Harriet Kaplan

INTERVIEW: Instrumentalist & Vocalist Chelsea Williams

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Photo By: Hadas Di

Photo By: Hadas Di

Chelsea Williams is a popular independent music artist releasing her debut album for Blue Élan Records, titled Boomerang on August 18th. Boomerang speaks of Williams’ personal self-expression that documents her life experiences and creative journey to date. The gifted multi-instrumentalist blended her disparate influences together including Americana, indie-folk and lush pop. She appeared on The Today Show, opened for the Avett Brothers, Dwight Yoakam and dueted with Adam Levine in Maroon 5’s video for “Daylight (Playing For Change)”. Her biggest impact and break came while performing her music on the Third Street Promenade where she met her mentor and champion Blue Élan Records president Kirk Pasich. In a wide-ranging discussion with SoCalMusicToday.com, Williams discussed here that chance and serendipitous encounter with Pasich, writing the material for Boomerang and the recording process in the studio, looking forward to a national tour with Marc Cohn and Poco and much more.

Do you think it was fate meeting Kirk Pasich president of Blue Elan Records at the Third Street Promenade?

It was definitely a bit of a crossroads in my life. At the time, I was thinking about taking a break from music altogether. I stopped writing and playing shows. I started taking classes at a local community college. I was studying at PCC and playing on Third Street Promenade to pay for my books and classes. I was seriously contemplating majoring in geology and just playing music for fun at weekend bbq’s and bar mitzvah’s. I was having trouble going all in with that decision and that’s when I met Kirk. I don’t generally believe in signs, but I guess when an opportunity like that comes around it’s hard not to. Needless to say, I didn’t end up quitting music. And I’m pretty damn happy about that!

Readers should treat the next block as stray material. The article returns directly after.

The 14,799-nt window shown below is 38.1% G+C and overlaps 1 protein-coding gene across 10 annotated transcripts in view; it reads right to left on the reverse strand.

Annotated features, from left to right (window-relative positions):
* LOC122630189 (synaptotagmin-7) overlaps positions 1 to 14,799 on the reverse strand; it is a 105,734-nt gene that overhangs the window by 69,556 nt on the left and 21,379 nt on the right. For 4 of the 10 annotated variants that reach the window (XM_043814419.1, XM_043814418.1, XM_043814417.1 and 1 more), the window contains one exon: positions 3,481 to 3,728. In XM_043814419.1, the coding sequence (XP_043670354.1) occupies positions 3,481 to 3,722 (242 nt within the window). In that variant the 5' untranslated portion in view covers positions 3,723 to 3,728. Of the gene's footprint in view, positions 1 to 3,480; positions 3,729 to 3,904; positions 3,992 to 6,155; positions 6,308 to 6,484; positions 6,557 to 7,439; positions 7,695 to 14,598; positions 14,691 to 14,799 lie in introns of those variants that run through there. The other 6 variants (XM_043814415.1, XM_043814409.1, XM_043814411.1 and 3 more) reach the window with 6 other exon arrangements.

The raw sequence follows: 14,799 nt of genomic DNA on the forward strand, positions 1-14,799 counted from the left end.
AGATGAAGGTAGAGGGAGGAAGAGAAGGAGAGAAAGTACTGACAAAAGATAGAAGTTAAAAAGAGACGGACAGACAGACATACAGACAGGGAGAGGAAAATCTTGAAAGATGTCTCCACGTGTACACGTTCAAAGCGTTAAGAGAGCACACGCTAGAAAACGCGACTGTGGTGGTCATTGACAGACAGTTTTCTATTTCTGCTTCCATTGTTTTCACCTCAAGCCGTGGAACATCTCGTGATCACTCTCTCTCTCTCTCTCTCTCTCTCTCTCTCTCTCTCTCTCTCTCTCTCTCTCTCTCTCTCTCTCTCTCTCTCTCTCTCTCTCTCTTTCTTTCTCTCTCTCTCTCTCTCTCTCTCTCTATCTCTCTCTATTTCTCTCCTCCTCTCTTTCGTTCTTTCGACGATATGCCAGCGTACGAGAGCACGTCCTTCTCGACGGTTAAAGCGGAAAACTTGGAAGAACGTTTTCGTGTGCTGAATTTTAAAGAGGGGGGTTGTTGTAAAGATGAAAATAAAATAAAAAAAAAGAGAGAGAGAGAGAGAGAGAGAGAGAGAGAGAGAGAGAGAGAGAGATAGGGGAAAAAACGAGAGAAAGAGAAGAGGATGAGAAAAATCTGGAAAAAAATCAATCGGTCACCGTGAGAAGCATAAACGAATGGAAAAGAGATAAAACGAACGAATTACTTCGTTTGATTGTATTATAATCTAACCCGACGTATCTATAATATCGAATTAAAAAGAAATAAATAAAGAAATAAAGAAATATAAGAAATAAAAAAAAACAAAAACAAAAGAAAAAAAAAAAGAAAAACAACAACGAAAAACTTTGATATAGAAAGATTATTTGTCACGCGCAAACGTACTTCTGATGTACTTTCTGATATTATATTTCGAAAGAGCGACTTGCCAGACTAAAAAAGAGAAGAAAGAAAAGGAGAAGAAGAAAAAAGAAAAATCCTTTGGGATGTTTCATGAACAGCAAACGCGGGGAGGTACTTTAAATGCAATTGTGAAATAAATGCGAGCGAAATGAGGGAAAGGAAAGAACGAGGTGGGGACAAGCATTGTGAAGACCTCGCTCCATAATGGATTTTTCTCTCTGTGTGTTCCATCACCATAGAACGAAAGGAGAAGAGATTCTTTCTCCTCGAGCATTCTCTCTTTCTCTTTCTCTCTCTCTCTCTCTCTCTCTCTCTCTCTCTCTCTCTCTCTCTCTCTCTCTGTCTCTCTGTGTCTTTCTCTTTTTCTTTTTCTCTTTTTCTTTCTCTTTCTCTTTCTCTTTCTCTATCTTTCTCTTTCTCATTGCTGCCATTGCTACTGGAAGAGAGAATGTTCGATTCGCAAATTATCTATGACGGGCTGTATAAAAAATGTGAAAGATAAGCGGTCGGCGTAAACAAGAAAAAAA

What convinced you to sign with Blue Elan Records after your ill-fated deal with Interscope?

One of the first things Kirk said to me, maybe even before he told me his name was that I could have complete creative control. He seemed really serious about that. It sounded like something from Fantasy Island or something. I had never heard of that before. Coming from a major label experience where everything was so controlled, it almost seemed too good to be true. But the more I got to know Kirk and the Blue Elan team, the more I found out that it wasn’t just a line. That’s really how they do things. That’s what initially drew me in.

You mention Boomerang is an exercise in taking the reins and forging your own path in music and life. Can you tell me more about that?

It can be pretty scary putting yourself out there as a writer and performer, and it’s really easy to take the safe route; to stay inside the lines and do what’s expected of you. I’ve fallen into that in the past and made music that just didn’t move me. I wanted to take some chances this time, turn myself inside out a bit. I looked at this record as a real opportunity to go exploring, get a little weird, and stretch my comfort zone.

Musically, would you say the sound on Boomerang is a progression from what you previously released independently?

There’s definitely a lot more going on with this record musically than anything I’ve released before. From horn and string sections to banjo and marxophone, we had a lot of fun playing around with sound in ways that were new for me. While it’s quite different from previous releases, I feel like it’s a natural progression. I wanted to make sure all the songs stood on their own with just my guitar and vocals and that remains the core of the record. I’m also really proud that every instrument on the record was played by a human being. I know that sounds funny, but in an age of computerized music there are so many records with mostly synthetic or MIDI instruments. Not that there’s anything wrong with that, but for me personally it’s just more fun playing music with people than with computers.

It must be creatively and financially freeing to work with a much bigger budget on Boomerang. Can you explain more about that experience and what it gave you as an artist?

I guess it really gave me the courage to explore a little more. Knowing that I wasn’t going to have to spend my Amoeba Music money or even my rent money on recording, I was willing to take more chances. I was able get more musicians on the record and even get things mixed and mastered at a much higher level than I ever could have without the label.

What are you looking forward most to going on a national tour opening for Marc Cohn and Poco? Are you fans of their music?